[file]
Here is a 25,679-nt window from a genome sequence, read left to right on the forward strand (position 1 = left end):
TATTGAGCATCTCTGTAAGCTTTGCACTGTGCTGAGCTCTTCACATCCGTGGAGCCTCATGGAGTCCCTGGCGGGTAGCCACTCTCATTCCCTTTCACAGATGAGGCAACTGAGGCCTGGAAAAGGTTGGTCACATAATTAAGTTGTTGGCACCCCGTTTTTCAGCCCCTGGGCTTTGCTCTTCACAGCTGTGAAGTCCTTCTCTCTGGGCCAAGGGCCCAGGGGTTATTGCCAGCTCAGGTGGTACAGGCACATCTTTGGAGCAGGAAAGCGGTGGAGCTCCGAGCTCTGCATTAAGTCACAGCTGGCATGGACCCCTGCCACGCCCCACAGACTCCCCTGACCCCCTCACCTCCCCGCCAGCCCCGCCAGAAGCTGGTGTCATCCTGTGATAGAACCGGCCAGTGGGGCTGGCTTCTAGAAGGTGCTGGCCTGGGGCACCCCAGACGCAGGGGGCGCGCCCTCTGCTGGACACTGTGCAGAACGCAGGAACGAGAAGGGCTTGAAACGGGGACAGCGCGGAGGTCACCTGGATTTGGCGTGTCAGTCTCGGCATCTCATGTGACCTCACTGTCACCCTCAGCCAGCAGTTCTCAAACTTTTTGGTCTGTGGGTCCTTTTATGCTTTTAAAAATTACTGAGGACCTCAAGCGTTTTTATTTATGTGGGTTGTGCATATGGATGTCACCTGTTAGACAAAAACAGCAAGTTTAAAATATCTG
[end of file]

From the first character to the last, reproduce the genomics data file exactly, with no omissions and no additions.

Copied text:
Here is a 25,679-nt window from a genome sequence, read left to right on the forward strand (position 1 = left end):
TATTGAGCATCTCTGTAAGCTTTGCACTGTGCTGAGCTCTTCACATCCGTGGAGCCTCATGGAGTCCCTGGCGGGTAGCCACTCTCATTCCCTTTCACAGATGAGGCAACTGAGGCCTGGAAAAGGTTGGTCACATAATTAAGTTGTTGGCACCCCGTTTTTCAGCCCCTGGGCTTTGCTCTTCACAGCTGTGAAGTCCTTCTCTCTGGGCCAAGGGCCCAGGGGTTATTGCCAGCTCAGGTGGTACAGGCACATCTTTGGAGCAGGAAAGCGGTGGAGCTCCGAGCTCTGCATTAAGTCACAGCTGGCATGGACCCCTGCCACGCCCCACAGACTCCCCTGACCCCCTCACCTCCCCGCCAGCCCCGCCAGAAGCTGGTGTCATCCTGTGATAGAACCGGCCAGTGGGGCTGGCTTCTAGAAGGTGCTGGCCTGGGGCACCCCAGACGCAGGGGGCGCGCCCTCTGCTGGACACTGTGCAGAACGCAGGAACGAGAAGGGCTTGAAACGGGGACAGCGCGGAGGTCACCTGGATTTGGCGTGTCAGTCTCGGCATCTCATGTGACCTCACTGTCACCCTCAGCCAGCAGTTCTCAAACTTTTTGGTCTGTGGGTCCTTTTATGCTTTTAAAAATTACTGAGGACCTCAAGCGTTTTTATTTATGTGGGTTGTGCATATGGATGTCACCTGTTAGACAAAAACAGCAAGTTTAAAATATCTG